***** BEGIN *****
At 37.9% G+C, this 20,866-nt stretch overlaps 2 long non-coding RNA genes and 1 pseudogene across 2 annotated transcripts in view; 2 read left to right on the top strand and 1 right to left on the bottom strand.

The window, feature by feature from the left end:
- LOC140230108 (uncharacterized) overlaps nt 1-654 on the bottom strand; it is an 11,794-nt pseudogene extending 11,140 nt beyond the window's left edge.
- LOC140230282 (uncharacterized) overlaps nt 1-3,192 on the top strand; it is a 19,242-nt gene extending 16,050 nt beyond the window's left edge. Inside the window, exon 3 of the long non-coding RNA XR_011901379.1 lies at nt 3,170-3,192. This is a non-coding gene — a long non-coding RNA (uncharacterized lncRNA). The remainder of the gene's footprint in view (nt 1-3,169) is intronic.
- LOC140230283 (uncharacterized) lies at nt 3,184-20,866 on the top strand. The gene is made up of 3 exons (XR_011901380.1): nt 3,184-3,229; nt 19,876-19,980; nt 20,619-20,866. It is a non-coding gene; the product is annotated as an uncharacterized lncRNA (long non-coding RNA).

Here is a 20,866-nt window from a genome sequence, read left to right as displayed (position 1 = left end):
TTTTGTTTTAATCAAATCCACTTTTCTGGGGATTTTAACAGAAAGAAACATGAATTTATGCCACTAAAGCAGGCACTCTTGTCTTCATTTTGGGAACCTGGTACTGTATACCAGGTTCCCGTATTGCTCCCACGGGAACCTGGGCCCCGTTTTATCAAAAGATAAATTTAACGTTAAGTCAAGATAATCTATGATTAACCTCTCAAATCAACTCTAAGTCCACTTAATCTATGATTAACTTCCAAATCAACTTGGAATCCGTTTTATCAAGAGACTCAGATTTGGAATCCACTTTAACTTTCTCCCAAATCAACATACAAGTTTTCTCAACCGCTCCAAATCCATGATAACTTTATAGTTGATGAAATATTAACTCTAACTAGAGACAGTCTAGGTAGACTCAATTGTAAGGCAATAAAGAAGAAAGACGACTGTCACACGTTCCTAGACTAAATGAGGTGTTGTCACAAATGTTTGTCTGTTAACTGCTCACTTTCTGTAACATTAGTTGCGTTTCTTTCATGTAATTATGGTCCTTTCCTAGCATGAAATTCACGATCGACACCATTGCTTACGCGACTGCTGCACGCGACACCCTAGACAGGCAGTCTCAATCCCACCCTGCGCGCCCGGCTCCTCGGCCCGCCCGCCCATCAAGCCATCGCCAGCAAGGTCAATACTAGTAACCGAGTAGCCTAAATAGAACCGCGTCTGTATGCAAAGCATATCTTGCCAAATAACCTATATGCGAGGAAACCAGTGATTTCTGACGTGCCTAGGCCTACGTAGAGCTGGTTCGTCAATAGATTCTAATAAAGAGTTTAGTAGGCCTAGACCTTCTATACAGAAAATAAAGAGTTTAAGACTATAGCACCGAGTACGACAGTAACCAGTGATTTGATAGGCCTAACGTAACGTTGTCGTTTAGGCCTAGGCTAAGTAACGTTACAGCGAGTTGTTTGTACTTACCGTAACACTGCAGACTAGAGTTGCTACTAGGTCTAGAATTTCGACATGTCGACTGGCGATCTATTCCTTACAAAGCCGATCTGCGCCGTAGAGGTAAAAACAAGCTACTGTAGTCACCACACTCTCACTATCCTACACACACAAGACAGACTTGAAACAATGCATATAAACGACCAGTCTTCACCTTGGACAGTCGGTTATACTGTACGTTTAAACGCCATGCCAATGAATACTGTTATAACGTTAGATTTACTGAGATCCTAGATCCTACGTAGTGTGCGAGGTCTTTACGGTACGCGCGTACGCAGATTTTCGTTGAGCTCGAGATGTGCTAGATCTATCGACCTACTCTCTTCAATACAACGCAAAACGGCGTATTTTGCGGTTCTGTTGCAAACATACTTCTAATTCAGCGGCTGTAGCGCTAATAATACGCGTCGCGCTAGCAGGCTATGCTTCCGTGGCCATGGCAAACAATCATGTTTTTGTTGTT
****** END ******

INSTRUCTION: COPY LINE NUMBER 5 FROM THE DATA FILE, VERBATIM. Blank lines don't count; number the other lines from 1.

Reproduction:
- LOC140230283 (uncharacterized) lies at nt 3,184-20,866 on the top strand. The gene is made up of 3 exons (XR_011901380.1): nt 3,184-3,229; nt 19,876-19,980; nt 20,619-20,866. It is a non-coding gene; the product is annotated as an uncharacterized lncRNA (long non-coding RNA).